Bart Epstein is on a mission to help colleges get more information about the ed-tech products they buy and use, Goldie Blumenstyk reports for the Chronicle of Higher Education.
Procurement decisions are complex—it can take a high level of skill to compare products and select the right one for your institution. Complicating the issue, it can be difficult to find the information you would need to make an informed decision. Neither the colleges that use the products, nor the companies that make them, nor the philanthropists who often help fund them, believe they have the resources to conduct efficacy research.
"It's a circle of gridlock," says Epstein, chief executive of the Jefferson Education Accelerator (JEA). "Everyone thinks it's not their fault or not their problem," says Epstein.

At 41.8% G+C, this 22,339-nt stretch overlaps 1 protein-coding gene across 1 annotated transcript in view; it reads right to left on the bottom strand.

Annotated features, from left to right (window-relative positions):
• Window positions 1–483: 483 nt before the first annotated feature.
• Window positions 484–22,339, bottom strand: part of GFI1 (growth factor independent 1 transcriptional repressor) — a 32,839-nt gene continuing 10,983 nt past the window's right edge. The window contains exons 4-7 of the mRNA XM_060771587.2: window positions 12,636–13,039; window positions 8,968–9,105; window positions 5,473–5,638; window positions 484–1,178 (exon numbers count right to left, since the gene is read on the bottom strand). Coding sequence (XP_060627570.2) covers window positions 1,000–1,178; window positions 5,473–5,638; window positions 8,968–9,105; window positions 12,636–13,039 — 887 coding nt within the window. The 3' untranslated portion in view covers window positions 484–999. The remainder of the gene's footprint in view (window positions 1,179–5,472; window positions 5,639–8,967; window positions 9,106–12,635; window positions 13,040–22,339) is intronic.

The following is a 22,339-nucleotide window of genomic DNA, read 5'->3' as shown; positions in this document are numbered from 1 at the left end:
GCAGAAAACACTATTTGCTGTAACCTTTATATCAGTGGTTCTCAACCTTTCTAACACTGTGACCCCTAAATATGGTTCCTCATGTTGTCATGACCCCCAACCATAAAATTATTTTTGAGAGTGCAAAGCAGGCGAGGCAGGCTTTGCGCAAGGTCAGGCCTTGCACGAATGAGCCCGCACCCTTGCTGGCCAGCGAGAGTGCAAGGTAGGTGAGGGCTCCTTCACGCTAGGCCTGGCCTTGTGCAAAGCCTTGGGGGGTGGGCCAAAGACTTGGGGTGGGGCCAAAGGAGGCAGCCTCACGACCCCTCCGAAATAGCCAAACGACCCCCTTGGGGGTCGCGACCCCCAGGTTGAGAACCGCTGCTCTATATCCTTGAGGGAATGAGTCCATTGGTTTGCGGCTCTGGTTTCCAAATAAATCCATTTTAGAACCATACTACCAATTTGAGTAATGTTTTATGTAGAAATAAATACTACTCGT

MOOCs: The expectations vs. the reality
Over the next year, more than 100 professionals from all angles of ed-tech—including professors, entrepreneurs, administrators, lawmakers, and more—will work with JEA to better understand barriers to researching and comparing ed-tech products.
The participants will break into 10 groups, each specializing on its own topic. For example, when in the process do administrators research and compare products? And how do people responsible for purchasing ed-tech products balance the needs of various stakeholders and users? Epstein's own group will explore practical models for conducting the kind of research that is currently missing.
To find the answers, each group will interview the people who design, sell, buy, and use ed-tech products. Participants plan to present their results and suggestions for acting on them at the Academic Symposium on Education Technology Efficacy in May 2017 (Blumenstyk, Chronicle of Higher Education, 7/21).
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